Not to mention that the teachers tend to be very into their routines, and now that the routine has been disturbed, it’s going to be interesting to see them try to fall back on old-school teaching styles like I had back in my school in Sweden. That school was hardly computer focused at all.
When I came here to the Library today, there was a big sign on the door that the library will be moved to another school in the group next year for cost-saving. It will be a centralised library for all the five or so schools that is in the school group.
My oasis of peace and quiet is going to disappear, and the librarian was visibly upset about that. It is understandable. I’m upset too, but it is also true that I won’t be here next year.
My school is an independent one, run by a charitable trust. It is not a state school, and do things their own way. Still, I suspect that the school gets a lot of cash from the state for things like school libraries and such, while being careful not to accept funding for studying. There are strings attached to normal school funding, and this school does not want to follow normal state school procedures.
But, it’s a stupid decision because it won’t mean that much cost-saving, and it will mean a lot of trouble for students. The group has five or six schools in all, but it only has one school in this town. A centralised library means that the students won’t have access to the library.
It is supposed to be some sort of electronic check-out of books, but as we have seen today with the intranet down, that is not going to help anyone.
In addition to the computer chaos, there is some drama going on among my class mates in English literature, and that is that a couple has split up, and they are marshalling their friends around them into two separate camps. Us guys are mostly confused about the whole thing.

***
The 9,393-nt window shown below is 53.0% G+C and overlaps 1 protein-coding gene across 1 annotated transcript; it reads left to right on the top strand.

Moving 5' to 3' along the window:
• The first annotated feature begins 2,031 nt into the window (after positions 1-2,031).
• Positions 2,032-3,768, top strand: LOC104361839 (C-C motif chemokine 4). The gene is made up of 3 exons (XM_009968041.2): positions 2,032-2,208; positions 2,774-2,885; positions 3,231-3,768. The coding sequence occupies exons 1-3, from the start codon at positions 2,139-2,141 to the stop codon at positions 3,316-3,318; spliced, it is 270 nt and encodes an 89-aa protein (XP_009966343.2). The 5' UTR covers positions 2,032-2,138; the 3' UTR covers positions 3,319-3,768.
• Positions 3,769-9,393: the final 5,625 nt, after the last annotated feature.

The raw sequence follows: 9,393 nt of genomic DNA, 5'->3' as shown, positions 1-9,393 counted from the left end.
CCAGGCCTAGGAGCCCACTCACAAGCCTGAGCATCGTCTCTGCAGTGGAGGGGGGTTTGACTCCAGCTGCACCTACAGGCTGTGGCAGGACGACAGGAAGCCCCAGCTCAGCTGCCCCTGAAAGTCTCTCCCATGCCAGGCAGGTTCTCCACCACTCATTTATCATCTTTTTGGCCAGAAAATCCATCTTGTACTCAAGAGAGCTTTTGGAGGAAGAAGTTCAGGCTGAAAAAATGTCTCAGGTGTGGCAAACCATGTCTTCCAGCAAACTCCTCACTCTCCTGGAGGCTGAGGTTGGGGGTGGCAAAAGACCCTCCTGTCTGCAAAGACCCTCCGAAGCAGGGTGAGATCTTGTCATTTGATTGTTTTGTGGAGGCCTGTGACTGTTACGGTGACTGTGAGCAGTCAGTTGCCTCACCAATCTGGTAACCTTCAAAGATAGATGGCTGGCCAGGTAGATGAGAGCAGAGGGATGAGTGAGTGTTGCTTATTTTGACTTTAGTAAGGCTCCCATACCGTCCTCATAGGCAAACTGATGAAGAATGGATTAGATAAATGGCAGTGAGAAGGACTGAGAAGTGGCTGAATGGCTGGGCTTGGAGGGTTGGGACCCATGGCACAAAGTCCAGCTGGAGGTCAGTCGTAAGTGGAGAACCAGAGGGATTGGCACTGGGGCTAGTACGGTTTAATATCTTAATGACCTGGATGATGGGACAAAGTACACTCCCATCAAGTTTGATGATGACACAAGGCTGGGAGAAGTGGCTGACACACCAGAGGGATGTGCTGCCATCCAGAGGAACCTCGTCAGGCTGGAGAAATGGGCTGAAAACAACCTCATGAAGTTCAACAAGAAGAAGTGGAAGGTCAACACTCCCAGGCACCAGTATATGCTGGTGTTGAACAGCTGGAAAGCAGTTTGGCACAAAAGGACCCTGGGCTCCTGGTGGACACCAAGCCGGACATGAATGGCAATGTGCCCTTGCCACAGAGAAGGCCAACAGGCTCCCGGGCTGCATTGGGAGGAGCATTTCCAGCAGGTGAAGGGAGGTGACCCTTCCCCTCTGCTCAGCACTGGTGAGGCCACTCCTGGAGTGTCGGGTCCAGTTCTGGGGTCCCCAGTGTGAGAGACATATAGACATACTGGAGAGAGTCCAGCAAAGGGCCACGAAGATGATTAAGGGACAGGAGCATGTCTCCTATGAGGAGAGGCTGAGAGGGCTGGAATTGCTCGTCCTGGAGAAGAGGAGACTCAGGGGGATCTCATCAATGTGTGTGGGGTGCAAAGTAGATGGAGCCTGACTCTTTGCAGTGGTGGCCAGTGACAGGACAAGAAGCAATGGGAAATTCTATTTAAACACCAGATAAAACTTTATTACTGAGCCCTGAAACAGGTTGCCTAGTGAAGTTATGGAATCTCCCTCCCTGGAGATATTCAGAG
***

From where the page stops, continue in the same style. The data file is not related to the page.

It is the down-side to being one of five guys in a class of sixteen. We’re supposed to put of a solidarity front against the mass of females, even when the guy in the centre of the drama storm has behaved like an arse. Apparently the girl found the boy with his tongue stuck far down into another girl’s throat at a party this weekend.
Now I’m supposed to understand that ‘it is not a big deal’ and that the girl is ‘over reacting’. Christ, if I found Mark in that position I’d show him over-reaction. There would be kitchen knives involved. Big ones. And in plural. So, no, I don’t think the girl is wrong in being upset.
But saying so to him is apparently a test of friendship, so the rest of us guys are pretty confused about the whole thing. He did something wrong, and should own his mistakes and take the consequences. Not go around and demand displays of friendship and solidarity. Gah. I hate drama like this.
This is why I’ve fled to the library. And apart from the librarian stuffing things into boxes too loudly, and too harshly, there’s peace and quiet here. And internet. Nothing is functioning as it should today. Hooray.